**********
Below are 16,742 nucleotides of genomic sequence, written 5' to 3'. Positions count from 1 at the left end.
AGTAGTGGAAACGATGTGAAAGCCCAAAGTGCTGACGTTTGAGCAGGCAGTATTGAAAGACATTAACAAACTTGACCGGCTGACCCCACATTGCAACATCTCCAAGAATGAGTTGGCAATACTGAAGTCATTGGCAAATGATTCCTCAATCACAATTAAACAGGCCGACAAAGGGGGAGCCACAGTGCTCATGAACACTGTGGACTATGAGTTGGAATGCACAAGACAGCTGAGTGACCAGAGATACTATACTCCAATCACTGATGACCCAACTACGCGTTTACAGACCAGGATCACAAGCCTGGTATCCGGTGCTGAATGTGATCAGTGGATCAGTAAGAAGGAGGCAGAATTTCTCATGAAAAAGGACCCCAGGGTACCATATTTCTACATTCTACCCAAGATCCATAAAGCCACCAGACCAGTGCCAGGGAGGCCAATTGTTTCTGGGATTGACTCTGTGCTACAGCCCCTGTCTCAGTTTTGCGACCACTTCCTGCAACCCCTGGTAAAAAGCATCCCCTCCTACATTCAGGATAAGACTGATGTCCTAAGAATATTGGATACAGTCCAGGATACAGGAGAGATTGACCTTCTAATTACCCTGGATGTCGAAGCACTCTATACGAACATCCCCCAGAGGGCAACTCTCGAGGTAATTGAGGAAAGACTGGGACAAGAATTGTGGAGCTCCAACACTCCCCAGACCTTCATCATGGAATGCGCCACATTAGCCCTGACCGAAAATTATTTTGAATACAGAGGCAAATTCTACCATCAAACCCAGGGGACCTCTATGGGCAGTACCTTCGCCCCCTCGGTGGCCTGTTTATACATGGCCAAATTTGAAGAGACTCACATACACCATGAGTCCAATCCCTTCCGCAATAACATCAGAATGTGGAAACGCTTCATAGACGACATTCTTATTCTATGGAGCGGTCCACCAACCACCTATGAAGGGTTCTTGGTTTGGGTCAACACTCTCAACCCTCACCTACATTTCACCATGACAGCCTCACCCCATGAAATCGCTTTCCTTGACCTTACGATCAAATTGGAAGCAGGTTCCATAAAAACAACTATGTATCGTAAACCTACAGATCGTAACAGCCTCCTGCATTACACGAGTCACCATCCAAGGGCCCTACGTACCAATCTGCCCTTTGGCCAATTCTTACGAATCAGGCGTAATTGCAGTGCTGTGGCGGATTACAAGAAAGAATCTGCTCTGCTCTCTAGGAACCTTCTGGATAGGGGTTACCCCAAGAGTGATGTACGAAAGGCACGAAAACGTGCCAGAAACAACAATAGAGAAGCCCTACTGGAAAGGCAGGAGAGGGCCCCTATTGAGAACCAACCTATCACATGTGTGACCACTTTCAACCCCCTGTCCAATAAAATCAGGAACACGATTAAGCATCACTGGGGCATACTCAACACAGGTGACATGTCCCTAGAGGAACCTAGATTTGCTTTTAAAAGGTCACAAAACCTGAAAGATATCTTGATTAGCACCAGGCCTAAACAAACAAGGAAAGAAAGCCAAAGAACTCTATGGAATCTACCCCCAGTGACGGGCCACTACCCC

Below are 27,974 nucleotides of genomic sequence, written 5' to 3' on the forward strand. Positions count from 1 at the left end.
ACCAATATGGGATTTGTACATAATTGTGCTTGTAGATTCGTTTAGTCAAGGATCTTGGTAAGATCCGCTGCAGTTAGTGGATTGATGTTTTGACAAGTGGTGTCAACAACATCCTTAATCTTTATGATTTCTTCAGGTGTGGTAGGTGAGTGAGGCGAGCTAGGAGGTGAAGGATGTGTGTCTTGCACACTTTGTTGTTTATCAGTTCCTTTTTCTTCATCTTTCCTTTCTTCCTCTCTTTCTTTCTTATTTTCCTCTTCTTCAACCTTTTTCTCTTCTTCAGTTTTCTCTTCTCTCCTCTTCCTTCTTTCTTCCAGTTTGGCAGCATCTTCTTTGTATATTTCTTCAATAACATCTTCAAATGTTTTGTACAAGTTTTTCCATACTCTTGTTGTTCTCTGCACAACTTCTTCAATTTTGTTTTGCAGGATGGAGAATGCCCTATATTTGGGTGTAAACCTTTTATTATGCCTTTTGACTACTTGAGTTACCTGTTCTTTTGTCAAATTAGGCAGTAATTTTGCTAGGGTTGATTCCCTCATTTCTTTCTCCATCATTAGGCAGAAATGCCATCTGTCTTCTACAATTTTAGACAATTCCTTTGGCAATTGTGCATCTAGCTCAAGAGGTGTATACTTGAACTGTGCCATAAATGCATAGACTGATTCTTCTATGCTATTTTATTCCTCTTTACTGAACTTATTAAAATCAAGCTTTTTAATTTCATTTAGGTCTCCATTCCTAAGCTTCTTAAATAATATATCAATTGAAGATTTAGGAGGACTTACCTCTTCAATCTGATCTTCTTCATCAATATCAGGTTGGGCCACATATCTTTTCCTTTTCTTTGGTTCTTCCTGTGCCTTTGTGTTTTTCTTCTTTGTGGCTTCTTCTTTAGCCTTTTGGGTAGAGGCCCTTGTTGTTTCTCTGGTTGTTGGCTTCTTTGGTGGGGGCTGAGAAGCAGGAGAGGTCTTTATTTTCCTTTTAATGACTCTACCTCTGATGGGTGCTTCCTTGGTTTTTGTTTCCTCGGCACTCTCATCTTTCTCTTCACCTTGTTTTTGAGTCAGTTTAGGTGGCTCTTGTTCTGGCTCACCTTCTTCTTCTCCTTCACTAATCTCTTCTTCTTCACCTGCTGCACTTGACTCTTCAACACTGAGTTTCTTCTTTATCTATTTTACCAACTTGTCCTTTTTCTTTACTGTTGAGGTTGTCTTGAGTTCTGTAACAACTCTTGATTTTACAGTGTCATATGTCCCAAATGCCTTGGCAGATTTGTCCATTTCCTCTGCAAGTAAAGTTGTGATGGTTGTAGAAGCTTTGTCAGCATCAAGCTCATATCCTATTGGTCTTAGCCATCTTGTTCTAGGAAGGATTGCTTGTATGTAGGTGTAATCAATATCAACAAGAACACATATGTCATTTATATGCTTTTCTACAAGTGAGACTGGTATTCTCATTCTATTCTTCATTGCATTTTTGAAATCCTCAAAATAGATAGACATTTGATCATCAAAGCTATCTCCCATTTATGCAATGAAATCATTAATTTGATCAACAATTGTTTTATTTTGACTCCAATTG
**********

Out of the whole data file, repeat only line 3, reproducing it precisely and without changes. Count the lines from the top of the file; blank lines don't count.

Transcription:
Below are 27,974 nucleotides of genomic sequence, written 5' to 3' on the forward strand. Positions count from 1 at the left end.